- Also the labor cost is the primary cost for an DC operation and could range anywhere from 50% to 70% of the overall operating cost. Hence it is very important to reduce labor cost in the DC.
- These devices were specially built devices for this specific purpose. These devices also had an integrated barcode scanner. These devices had a mini computer that was running Windows CE operating system. These devices also required a software called Terminal Emulation software, that emulated a console screen in the mini computer.
- The price of these devices that are new are from $2000 to $3500
- The price of these devices that are used or refurbished are anywhere from $800 to $1500. Retailers & distributors with thin margins use these refurbished devices to accommodate their budget situations.
Wrist Mounted Devices:
- The wrist mounted devices were introduced in order to make these operators efficient, the concept was to make the operators hands free, so they don’t need to carry the RF hand held device in their hand, they don’t have to keep the device down and pick it back up, instead they will wear the device in their arm all the time, so that way both their hands were available to carry boxes, or drive equipment or pick product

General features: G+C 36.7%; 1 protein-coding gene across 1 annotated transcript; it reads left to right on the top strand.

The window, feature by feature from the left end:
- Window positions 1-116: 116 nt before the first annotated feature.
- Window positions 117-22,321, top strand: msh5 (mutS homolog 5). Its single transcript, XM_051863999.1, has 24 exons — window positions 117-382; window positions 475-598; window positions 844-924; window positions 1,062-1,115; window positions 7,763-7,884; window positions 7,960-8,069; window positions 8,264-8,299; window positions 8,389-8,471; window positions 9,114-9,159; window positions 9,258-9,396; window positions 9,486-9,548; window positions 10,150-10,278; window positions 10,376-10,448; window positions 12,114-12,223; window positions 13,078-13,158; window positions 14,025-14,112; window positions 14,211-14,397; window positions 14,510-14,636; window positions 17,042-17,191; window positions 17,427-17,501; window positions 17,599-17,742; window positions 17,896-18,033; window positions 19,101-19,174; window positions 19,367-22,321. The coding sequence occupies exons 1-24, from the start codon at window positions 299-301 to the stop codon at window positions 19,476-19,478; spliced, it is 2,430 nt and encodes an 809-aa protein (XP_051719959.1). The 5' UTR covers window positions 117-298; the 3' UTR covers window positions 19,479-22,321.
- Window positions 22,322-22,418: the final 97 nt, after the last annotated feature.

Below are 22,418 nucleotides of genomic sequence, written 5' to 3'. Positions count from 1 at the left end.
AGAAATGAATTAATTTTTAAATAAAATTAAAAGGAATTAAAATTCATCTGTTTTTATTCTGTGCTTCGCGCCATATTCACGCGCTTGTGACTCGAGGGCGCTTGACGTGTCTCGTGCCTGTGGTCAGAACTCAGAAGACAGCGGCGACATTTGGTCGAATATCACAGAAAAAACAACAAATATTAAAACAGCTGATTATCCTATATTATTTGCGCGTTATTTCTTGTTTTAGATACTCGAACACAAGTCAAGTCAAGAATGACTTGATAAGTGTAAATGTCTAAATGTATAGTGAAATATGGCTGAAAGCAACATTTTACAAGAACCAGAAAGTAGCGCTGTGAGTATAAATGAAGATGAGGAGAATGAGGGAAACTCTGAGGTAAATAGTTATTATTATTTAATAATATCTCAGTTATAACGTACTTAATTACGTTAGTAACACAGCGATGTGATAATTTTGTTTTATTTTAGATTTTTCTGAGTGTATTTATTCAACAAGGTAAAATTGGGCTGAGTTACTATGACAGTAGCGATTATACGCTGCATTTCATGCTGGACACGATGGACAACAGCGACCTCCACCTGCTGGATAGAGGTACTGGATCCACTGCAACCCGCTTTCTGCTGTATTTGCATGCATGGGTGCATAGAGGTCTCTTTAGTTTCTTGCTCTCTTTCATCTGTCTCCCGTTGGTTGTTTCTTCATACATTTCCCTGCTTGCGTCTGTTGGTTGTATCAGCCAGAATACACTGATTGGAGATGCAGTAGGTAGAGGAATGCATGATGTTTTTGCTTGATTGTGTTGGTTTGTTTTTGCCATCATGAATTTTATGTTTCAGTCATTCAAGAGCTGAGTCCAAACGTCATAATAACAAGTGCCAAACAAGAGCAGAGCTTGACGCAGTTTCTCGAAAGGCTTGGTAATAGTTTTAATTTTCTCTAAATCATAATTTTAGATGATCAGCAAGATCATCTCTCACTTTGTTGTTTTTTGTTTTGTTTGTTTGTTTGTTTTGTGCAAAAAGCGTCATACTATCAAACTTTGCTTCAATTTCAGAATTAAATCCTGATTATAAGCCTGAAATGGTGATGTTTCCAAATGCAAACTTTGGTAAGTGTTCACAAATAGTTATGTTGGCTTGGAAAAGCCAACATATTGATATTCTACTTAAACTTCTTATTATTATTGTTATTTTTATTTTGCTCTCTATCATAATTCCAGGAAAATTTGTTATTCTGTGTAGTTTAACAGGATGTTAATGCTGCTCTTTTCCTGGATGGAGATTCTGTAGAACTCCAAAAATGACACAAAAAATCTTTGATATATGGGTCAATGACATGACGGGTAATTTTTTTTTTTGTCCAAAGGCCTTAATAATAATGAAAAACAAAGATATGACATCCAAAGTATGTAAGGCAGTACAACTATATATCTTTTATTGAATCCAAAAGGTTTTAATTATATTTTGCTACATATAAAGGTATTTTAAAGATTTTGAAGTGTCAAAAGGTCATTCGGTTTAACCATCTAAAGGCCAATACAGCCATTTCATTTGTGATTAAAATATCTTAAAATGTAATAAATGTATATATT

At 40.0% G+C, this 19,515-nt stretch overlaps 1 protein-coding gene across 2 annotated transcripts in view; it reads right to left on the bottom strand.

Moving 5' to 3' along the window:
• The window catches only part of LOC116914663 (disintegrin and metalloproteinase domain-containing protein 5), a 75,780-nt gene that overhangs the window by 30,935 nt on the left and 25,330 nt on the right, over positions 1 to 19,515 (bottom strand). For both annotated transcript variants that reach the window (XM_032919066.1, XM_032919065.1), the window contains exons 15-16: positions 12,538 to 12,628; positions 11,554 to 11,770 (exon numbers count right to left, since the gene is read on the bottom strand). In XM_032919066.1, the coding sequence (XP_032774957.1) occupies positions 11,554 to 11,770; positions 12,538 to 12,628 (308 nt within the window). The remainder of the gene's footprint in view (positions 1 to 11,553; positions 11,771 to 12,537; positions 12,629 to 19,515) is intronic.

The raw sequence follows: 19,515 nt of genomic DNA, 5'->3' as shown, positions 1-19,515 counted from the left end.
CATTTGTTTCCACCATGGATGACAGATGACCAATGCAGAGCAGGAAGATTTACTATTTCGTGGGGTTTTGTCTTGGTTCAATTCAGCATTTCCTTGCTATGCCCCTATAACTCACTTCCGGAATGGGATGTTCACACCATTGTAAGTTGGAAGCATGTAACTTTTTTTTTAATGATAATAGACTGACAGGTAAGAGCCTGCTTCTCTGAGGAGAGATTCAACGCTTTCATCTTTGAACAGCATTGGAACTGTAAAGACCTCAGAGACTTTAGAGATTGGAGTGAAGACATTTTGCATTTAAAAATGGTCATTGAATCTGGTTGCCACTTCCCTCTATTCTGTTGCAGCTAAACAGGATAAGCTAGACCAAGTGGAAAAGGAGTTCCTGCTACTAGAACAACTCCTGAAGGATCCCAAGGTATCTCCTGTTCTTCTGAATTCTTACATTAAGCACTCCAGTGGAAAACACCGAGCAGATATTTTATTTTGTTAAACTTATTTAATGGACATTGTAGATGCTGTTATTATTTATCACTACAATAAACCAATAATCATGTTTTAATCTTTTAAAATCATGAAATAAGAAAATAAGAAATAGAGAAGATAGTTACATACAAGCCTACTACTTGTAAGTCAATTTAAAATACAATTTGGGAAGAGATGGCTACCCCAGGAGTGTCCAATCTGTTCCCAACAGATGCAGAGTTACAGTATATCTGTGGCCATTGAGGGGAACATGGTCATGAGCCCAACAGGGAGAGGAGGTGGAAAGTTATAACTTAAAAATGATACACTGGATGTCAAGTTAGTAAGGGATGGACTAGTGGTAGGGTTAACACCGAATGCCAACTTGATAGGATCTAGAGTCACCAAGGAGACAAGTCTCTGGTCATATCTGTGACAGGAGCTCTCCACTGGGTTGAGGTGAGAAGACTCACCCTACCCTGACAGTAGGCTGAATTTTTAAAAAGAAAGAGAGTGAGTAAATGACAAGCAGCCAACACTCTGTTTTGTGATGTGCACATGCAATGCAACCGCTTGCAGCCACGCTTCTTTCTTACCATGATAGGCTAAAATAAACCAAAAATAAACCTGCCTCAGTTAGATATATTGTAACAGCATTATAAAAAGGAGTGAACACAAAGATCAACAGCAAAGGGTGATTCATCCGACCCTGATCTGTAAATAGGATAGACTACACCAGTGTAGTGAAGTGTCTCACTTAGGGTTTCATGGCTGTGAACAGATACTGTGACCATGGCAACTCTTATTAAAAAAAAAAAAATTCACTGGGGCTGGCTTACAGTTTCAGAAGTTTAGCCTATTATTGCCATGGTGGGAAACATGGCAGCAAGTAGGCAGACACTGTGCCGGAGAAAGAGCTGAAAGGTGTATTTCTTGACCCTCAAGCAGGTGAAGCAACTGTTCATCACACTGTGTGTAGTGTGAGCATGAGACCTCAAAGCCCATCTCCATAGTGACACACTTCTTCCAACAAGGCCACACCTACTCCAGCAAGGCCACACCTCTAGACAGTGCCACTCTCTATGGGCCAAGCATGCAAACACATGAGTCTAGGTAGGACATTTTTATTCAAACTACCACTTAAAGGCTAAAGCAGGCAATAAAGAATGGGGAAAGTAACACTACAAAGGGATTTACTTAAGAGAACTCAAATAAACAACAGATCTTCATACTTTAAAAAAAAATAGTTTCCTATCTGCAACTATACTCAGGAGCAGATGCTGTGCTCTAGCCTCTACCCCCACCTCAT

- These devices were made by the same vendors that made the RF handheld devices. These devices were supposed to free up the other hand completely, but in reality they provided only a couple of extra fingers, instead of adding an extra free hand, so these devices were never fully adopted
- The price of these devices that are new are from $3000 to $4500
- The price of these devices that are used or refurbished are anywhere from $1400 to $1500. Retailers & distributors that sell low cost merchandise often use these refurbished devices to accommodate their low budget situations.
- Voice technology as supposed to be game changing for the warehousing and distribution industry
- Voice was a great option for picking, because it made the operator hands free & eyes free, meaning the operator was able to use both his hands because he didn’t have to carry anything in his arms, also the operator has no need to look at the device’s screen because he was able to take the instructions from the voice system through the headset, which means even more time saved.
- The price of these devices that are new are from $4000 to $5500
- These systems also required proprietary software, which increase the cost of implementation
Vision Picking Systems:
- There are a new set of companies that have emerged, that provide this capability called vision picking. Basically these devices leverage a smart glass that looks like google glass, with heads up display. The operators would look at the data in a screen that is shown in the google glass form factor and then perform scanning using a ring scanner that is worn in their fingers
- Even though Vision picking solutions sound very attractive, they are not as fast as voice picking. There are retailers and distributors that are doing pilots, but no widespread adoption has taken place yet.
- The reason is because this is a technology that people are not used to in their daily lives, so takes longer time to adapt to, hence it increases the training time, which results in increased cost to deploy such a product.